Contentment in the Form of a Film Score

Short entry today that was inspired by my ride home on the T after work on Monday. Usually when I’m taking the T home, I try to get on one of the old style trains, find a single seat and relax while listening to music on the ride from St. Paul Street to Chiswick Road. On Monday, I had gotten a nice seat to myself right at St. Paul’s and made the decision that I was going to get some reading done. I pulled The Amazing Adventures of Kavalier and Clay (which I have since finished. It’s great) out of my messenger bag, and right as I was going to turn off my iPod (really don’t like reading and listening to music at the same time. I’ve found that lyrics get in the way of my enjoyment of a book), “The Last Man” came up on the shuffle. “The Last Man” is the opening song from Clint Mansell’s score to The Fountain. Now, I’m quite the fan of Darren Aronofsky. Loved Pi, Requiem for a Dream, and The Wrestler. But The Fountain holds a special place in my heart for being so damned emotional and personal in a way that his other movies aren’t. I think it’s his strongest work, and it’s right up there with Eternal Sunshine of the Spotless Mind and I Heart Huckabees (more on both of those films in a later entry) as one of my favorite dramas of the last ten years.

A large part of that love comes from Clint Mansell’s score, as he again called upon the Kronos Quartet after the grand success of his score for Requiem for a Dream (the central theme, entitled “Lux Aeterna,” has been used constantly in movie trailers because it’s just that damned good). It’s a gorgeous score that works incredibly well on its own just as an isolated piece of neo-classical music. Lush violin arpeggios, piano movements, and minimalistic drum tracks create a sort of slow rumble throughout the entire album that finally climaxes in “Death is the Road to Awe,” an eight minute piece that features a slow crescendo that explodes out into full splendor at the six minute mark. This is of course also the film climaxes as well, with its own explosion of color and light in a moment that I absolutely refuse to spoil in greater detail. One of the best things about the actual score that was released on CD is the way that it flows seamlessly within itself as a piece of music completely separate from the film for which it was created. There are many films that have great scores. But not all of them work well on their own. I think Requiem for a Dream is actually a really good example of a great score from a movie that does not really work on its own. “Lux Aeterna” and its derivatives are great songs on their own, and the rest of the work is fine enough, but it’s not cohesive. The pieces seem more random because they’re less unified in an overall theme and more suited to specific actions happening on screen. It’s one of the reasons why I think The Fountain is the better of the two scores.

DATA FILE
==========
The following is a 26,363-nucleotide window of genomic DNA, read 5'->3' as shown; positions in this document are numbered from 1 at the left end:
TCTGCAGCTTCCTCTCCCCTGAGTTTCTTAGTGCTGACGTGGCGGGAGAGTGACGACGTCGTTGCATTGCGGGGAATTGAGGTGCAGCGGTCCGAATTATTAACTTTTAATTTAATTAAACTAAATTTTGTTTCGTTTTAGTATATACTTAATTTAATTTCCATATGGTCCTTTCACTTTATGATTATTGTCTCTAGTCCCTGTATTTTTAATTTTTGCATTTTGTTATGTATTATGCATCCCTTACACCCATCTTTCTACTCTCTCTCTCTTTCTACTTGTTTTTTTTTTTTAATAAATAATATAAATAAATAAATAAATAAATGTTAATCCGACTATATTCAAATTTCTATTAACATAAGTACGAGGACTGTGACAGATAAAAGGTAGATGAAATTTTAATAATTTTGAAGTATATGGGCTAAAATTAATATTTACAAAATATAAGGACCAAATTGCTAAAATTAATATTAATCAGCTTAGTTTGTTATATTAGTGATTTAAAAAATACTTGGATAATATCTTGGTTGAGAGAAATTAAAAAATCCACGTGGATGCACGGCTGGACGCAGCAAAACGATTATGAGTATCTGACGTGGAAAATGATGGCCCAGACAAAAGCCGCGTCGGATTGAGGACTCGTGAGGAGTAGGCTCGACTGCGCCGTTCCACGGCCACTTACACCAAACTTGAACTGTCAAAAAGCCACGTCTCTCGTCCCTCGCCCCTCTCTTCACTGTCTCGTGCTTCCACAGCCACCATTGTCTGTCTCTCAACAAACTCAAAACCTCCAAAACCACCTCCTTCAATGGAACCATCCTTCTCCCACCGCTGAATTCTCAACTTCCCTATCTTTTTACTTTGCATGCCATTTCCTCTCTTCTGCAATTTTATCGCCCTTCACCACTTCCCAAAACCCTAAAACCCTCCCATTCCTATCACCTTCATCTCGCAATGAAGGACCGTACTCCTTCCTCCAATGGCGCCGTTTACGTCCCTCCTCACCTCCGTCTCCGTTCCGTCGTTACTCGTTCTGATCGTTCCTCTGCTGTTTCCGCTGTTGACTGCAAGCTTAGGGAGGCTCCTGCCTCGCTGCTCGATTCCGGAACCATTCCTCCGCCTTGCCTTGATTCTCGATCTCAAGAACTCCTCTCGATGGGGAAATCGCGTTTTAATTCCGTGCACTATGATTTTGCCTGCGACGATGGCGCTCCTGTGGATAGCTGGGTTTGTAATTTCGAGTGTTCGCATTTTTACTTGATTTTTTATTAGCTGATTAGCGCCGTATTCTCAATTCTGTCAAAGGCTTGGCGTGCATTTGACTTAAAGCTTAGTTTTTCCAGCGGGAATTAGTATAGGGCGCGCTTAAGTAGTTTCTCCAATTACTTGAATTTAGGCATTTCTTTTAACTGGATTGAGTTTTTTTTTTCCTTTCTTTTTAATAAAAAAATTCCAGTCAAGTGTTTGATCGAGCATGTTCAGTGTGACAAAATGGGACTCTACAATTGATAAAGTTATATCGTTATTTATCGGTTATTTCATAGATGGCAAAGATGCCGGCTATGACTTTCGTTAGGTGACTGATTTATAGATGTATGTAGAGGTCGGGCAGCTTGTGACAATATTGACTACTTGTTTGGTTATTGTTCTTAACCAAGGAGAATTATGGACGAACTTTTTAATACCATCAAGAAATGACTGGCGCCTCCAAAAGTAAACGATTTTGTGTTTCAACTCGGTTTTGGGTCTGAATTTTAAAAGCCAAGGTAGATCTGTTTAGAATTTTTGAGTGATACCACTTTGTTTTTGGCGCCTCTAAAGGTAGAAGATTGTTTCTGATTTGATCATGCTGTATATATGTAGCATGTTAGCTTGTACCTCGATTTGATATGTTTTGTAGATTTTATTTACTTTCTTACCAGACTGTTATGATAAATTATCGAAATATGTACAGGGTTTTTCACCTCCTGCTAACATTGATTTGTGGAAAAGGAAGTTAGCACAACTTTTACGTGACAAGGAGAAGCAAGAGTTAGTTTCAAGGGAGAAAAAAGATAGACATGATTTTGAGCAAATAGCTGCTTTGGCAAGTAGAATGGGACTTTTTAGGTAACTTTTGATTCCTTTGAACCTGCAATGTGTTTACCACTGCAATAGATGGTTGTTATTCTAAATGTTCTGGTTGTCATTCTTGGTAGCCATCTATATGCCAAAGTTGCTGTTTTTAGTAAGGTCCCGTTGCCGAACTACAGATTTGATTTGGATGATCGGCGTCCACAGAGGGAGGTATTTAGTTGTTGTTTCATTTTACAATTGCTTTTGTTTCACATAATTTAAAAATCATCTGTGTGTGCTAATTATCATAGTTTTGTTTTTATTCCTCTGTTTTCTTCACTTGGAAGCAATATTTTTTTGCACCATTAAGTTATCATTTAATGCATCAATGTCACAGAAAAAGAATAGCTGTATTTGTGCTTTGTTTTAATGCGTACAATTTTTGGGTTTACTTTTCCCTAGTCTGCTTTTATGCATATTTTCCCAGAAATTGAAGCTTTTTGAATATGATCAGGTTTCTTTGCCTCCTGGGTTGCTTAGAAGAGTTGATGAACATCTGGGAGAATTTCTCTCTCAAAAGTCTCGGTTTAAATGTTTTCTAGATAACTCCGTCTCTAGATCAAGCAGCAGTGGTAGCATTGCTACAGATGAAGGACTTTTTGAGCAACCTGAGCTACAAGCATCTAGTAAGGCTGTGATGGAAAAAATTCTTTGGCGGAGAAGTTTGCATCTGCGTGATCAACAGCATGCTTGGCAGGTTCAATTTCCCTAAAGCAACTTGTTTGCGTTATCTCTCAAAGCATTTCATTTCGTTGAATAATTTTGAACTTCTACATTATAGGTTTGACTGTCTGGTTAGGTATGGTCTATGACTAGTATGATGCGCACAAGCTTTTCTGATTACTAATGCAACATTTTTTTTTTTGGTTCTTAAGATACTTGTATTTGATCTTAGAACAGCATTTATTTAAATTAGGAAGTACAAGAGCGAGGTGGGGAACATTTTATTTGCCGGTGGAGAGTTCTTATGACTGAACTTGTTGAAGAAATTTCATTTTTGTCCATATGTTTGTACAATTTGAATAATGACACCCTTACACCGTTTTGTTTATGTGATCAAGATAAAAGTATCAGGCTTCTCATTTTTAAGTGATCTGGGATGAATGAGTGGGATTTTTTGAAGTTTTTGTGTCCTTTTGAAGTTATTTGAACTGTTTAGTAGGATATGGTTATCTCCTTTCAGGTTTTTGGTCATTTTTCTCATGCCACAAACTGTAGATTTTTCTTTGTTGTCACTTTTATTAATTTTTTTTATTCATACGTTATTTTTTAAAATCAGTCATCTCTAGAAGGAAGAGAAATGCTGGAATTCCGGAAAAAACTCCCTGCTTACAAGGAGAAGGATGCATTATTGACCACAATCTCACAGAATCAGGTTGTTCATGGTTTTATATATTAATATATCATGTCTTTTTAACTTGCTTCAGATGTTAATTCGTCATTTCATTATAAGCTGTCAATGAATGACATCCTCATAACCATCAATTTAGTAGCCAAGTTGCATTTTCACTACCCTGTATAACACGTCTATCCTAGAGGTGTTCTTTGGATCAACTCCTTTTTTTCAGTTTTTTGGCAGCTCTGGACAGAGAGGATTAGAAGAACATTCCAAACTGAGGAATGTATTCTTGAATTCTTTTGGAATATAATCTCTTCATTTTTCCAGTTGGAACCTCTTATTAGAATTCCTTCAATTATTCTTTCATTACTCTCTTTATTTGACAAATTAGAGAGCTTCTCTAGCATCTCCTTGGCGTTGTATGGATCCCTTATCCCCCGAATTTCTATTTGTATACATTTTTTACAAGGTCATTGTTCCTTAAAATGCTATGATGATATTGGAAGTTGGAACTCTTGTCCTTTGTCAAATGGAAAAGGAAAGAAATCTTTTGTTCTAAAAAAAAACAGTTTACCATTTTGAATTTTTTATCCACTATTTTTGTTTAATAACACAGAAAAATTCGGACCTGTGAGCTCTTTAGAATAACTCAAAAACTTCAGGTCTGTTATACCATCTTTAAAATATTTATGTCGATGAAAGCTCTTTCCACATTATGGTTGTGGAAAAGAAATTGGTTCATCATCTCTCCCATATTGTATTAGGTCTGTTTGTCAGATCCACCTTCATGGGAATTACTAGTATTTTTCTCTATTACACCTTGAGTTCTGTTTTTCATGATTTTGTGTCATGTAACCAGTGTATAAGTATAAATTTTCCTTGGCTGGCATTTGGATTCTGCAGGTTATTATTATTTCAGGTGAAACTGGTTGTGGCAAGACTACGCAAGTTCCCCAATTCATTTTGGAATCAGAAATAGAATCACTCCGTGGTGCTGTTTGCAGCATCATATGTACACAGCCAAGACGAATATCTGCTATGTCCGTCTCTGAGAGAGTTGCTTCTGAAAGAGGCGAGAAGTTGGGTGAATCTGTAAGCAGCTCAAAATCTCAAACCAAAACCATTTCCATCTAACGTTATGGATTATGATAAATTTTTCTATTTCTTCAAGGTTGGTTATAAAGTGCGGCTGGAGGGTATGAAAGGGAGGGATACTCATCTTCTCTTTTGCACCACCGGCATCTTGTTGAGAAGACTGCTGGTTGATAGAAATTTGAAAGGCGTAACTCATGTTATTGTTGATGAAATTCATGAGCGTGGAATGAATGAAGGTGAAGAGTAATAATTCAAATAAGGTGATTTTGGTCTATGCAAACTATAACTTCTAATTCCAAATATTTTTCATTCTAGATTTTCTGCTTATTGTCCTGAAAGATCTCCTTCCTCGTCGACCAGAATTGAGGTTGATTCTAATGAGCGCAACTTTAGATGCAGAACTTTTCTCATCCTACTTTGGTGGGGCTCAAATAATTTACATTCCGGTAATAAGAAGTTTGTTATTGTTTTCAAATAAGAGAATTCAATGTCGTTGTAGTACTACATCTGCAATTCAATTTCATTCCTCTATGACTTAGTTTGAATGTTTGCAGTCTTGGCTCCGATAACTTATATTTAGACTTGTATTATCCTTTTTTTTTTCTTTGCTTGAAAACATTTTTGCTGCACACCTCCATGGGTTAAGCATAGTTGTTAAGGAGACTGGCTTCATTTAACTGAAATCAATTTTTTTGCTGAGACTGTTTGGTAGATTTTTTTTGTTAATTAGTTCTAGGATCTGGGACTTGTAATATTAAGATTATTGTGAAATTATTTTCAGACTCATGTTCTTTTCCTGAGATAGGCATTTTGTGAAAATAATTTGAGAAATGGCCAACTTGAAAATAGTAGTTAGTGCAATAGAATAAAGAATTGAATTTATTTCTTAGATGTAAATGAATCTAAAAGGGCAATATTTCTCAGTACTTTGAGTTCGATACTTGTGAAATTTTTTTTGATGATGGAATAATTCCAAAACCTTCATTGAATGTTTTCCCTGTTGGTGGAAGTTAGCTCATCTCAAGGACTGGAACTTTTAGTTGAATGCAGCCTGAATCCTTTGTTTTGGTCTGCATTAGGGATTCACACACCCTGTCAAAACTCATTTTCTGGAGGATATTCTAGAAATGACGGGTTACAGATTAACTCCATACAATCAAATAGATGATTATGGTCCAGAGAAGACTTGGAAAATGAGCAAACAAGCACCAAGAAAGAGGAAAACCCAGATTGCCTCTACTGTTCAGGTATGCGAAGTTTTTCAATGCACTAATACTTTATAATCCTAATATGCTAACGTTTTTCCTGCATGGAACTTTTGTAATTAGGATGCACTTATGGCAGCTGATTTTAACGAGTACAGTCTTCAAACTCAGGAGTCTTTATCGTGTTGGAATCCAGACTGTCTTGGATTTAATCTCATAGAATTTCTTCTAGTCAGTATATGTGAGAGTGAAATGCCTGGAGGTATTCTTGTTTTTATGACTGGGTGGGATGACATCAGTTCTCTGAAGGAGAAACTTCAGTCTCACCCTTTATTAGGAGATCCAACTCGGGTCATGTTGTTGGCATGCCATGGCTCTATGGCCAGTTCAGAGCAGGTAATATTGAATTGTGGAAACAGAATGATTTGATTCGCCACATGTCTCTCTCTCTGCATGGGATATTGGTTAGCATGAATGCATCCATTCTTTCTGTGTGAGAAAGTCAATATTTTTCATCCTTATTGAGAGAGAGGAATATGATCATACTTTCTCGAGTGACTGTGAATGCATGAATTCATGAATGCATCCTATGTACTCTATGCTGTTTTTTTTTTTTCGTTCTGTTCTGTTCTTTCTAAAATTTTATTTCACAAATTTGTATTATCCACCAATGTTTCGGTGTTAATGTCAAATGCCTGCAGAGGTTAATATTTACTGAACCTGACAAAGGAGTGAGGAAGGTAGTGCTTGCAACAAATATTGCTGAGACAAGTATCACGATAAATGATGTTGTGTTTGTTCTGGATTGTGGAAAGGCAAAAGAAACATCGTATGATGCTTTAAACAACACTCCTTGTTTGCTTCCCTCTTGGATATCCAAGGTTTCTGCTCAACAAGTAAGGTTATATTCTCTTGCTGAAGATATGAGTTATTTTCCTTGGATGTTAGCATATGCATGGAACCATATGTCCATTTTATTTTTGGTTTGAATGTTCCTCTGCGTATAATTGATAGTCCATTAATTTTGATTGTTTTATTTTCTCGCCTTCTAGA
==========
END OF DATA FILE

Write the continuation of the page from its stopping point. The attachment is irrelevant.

There was something very serene about that train ride, as the subtle sounds of the Kronos Quartet wafted through my headphones and I read a rather enjoyable section of Kavalier and Clay about an upscale party the titular characters go to featuring Salvador Dali’s near death and many other surrealist moments. I’m really enjoying the book, which shouldn’t surprise anyone considering its ties to comics and its status as a sort of alternate version of the Jerry Siegel/Joe Shuster story. It’s got the sort of slow paced slice of life feel that has a tendency to work much better in books than movies (The Curious Case of Benjamin Button, I’m looking at you), and the combination of the book and the music and the fact that I had had a nice lunch with my father that afternoon just made me step back and think about how far I’ve come since the beginning of the new year. I got a job, decided to finally get moving about losing weight, and many other things have happened to really make 2009 a year to watch. It’s been good, and I think it will continue to be good.

This post was written to the tune of Clint Mansell and the Kronos Quartet’s The Fountain (natch)


Advertisements

Leave a Reply

Fill in your details below or click an icon to log in:

WordPress.com Logo

You are commenting using your WordPress.com account. Log Out / Change )

Twitter picture

You are commenting using your Twitter account. Log Out / Change )

Facebook photo

You are commenting using your Facebook account. Log Out / Change )

Google+ photo

You are commenting using your Google+ account. Log Out / Change )

Connecting to %s